Some good news. Wine Australia today announced that they are dropping the tasting panel element from export approval.
Getting export approval has been a big problem for natural winemakers in Australia, and continues to be a big issue in South Africa and New Zealand.
I’ve written about it extensively here, giving some case studies. In an absurd bit of officialdom, anyone who wants to export their wines from these countries has to submit them to a tasting panel for approval. In theory, this sounds great: the panel stops bad wine from leaving the country and damaging its reputation.
But the reality has been that some great (if unconventional) wines have been refused permission, even when they have buyers waiting overseas. One famous case was Gary Mills’ Mon Petite Francine (pictured above). Gary, whose label is Jamsheed, had buyers waiting in Japan for this delightfully bright, aromatic and utterly drinkable Yarra Valley Cabernet Franc, which is naturally made and not altogether clear. But it was refused export permission. And not because of its bad French grammar, but because of its flavour.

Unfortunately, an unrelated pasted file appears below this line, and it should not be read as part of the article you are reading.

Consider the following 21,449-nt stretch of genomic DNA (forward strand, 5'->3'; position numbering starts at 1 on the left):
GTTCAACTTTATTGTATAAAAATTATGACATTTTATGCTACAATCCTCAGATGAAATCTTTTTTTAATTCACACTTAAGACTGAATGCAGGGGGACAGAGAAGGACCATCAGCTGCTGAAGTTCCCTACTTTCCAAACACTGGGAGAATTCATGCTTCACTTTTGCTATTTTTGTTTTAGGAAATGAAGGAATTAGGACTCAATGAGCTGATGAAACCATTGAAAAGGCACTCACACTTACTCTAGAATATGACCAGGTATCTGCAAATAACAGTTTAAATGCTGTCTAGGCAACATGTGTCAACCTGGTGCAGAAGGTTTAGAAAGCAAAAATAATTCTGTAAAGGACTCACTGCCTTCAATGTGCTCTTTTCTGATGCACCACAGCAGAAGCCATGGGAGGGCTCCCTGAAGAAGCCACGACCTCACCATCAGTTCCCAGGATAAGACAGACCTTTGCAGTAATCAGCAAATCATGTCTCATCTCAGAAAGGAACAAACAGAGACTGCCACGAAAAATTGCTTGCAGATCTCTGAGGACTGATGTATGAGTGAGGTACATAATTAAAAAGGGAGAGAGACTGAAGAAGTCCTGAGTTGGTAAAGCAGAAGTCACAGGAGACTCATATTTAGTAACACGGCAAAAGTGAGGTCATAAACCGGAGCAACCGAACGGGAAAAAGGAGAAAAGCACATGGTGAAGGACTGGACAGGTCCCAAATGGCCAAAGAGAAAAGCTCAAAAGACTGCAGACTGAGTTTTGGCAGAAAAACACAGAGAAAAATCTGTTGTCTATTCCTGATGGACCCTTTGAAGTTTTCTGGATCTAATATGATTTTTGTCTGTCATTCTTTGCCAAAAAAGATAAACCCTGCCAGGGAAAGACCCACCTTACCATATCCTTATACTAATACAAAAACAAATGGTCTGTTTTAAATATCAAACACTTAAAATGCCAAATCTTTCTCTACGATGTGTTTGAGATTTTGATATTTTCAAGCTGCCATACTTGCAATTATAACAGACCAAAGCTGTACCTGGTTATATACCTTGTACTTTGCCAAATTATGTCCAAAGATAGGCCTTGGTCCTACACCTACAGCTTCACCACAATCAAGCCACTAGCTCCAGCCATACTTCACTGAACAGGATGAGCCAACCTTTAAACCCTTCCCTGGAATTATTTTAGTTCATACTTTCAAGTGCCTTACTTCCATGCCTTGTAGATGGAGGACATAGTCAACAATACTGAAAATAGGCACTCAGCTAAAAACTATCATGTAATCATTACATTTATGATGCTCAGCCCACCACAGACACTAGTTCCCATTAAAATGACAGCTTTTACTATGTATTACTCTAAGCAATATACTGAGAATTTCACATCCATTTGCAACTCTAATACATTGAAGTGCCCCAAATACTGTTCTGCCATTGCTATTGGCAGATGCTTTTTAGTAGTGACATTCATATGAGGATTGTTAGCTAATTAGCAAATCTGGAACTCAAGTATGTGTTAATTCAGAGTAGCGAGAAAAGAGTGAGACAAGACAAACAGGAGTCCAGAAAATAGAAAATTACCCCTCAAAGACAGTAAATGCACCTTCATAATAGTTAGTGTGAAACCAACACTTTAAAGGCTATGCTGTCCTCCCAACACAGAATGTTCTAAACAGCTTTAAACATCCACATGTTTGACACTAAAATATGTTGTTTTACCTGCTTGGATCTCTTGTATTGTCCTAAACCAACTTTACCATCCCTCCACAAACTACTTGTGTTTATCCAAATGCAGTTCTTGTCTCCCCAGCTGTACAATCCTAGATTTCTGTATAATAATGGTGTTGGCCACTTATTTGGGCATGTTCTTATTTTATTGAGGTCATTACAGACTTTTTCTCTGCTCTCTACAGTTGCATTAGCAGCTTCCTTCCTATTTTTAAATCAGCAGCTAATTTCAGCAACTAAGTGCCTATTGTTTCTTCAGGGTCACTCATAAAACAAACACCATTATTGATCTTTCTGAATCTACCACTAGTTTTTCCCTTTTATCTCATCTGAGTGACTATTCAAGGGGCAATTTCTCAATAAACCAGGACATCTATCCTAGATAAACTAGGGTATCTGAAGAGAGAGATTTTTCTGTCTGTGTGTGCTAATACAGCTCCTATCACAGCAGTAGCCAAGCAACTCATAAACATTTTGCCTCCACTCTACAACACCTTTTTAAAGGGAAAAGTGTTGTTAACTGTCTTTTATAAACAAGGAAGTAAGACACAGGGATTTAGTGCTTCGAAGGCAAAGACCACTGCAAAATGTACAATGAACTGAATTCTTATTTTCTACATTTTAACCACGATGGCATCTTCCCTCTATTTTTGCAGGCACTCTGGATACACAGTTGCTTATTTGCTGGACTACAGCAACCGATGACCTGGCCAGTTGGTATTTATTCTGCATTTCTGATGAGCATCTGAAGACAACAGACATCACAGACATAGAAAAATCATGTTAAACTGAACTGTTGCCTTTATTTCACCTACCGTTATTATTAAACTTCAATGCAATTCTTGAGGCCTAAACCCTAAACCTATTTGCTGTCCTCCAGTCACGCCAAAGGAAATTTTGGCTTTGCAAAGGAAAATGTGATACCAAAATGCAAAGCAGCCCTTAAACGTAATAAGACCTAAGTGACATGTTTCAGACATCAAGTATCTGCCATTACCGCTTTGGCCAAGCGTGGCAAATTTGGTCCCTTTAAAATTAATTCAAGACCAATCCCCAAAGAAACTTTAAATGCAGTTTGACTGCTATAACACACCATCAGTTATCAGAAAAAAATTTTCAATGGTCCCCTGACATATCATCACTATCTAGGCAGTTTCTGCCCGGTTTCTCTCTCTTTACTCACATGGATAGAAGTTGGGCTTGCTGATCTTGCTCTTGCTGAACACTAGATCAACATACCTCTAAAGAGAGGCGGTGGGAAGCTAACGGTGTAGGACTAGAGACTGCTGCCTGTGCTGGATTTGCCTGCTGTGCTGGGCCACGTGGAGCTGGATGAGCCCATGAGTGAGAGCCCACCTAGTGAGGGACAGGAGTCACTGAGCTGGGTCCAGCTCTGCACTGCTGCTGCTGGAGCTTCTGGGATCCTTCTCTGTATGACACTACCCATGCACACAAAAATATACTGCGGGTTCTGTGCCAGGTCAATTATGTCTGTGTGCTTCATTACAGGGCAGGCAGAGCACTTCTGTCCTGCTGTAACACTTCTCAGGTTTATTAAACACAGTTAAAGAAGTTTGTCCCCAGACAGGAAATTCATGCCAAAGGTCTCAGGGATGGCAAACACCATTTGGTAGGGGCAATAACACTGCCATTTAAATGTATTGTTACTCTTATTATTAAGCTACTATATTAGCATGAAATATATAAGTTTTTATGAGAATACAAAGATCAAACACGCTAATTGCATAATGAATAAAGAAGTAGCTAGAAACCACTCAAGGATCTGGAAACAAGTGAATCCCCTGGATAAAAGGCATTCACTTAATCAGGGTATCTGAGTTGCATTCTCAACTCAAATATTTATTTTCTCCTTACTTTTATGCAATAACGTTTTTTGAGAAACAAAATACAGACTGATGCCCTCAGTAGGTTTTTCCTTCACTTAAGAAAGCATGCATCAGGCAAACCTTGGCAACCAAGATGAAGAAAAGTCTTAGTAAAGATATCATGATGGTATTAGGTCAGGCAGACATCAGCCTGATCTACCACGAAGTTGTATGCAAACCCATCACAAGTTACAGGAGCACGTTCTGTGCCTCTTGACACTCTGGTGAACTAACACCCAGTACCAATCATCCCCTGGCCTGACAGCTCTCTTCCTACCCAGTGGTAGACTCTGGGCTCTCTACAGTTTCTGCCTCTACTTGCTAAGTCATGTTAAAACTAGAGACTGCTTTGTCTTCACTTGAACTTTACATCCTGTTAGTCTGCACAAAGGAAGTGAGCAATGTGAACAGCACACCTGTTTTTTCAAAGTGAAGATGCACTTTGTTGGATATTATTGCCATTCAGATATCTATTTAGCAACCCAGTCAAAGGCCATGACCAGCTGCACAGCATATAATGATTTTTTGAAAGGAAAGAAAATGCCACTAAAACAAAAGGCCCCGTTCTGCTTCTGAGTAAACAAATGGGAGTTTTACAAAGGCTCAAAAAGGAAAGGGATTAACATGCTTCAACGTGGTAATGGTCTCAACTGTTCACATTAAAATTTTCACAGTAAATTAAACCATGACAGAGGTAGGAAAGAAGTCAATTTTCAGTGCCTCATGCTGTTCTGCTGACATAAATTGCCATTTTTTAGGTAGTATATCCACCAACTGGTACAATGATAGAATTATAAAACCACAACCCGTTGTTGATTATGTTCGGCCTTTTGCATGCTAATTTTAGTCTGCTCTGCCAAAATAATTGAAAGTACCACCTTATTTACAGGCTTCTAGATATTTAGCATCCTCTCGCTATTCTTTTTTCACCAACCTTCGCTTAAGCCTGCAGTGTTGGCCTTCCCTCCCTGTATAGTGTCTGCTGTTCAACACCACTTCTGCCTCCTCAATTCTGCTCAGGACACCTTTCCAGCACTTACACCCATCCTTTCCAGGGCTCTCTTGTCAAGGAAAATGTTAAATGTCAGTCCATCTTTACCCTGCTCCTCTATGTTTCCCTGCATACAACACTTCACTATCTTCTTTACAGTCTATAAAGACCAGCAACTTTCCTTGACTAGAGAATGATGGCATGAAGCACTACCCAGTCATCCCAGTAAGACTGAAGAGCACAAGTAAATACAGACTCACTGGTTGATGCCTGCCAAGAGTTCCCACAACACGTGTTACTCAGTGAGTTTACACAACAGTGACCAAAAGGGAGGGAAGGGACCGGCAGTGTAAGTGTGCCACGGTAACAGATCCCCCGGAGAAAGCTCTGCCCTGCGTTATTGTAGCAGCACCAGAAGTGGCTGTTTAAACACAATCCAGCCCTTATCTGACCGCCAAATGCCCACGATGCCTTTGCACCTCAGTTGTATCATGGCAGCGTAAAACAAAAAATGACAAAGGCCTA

Fortunately, this is unlikely to happen again in Australia. Credit to Wine Australia for listening and responding.
‘Very unhappy my main marketing tool has decided to finally call it quits,’ joked Gary Mills today on Twitter. ‘Thinking about starting my own panel.’